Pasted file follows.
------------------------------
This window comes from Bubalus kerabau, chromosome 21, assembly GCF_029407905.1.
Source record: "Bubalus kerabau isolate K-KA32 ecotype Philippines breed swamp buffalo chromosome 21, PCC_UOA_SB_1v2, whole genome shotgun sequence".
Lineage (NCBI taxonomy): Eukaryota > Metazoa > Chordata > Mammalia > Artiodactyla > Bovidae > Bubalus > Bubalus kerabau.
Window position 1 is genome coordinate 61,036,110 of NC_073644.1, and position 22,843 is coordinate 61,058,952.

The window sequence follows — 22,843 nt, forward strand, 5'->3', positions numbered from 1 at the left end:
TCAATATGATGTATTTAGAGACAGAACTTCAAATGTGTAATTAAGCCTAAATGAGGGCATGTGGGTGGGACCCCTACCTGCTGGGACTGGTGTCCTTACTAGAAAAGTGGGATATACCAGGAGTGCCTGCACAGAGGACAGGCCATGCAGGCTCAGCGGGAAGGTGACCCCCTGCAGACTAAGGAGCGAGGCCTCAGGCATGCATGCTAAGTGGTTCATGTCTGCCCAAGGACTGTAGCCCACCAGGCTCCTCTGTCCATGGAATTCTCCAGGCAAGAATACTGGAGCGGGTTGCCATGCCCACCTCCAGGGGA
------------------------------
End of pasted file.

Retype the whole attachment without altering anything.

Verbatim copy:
This window comes from Bubalus kerabau, chromosome 21, assembly GCF_029407905.1.
Source record: "Bubalus kerabau isolate K-KA32 ecotype Philippines breed swamp buffalo chromosome 21, PCC_UOA_SB_1v2, whole genome shotgun sequence".
Lineage (NCBI taxonomy): Eukaryota > Metazoa > Chordata > Mammalia > Artiodactyla > Bovidae > Bubalus > Bubalus kerabau.
Window position 1 is genome coordinate 61,036,110 of NC_073644.1, and position 22,843 is coordinate 61,058,952.

The window sequence follows — 22,843 nt, forward strand, 5'->3', positions numbered from 1 at the left end:
TCAATATGATGTATTTAGAGACAGAACTTCAAATGTGTAATTAAGCCTAAATGAGGGCATGTGGGTGGGACCCCTACCTGCTGGGACTGGTGTCCTTACTAGAAAAGTGGGATATACCAGGAGTGCCTGCACAGAGGACAGGCCATGCAGGCTCAGCGGGAAGGTGACCCCCTGCAGACTAAGGAGCGAGGCCTCAGGCATGCATGCTAAGTGGTTCATGTCTGCCCAAGGACTGTAGCCCACCAGGCTCCTCTGTCCATGGAATTCTCCAGGCAAGAATACTGGAGCGGGTTGCCATGCCCACCTCCAGGGGA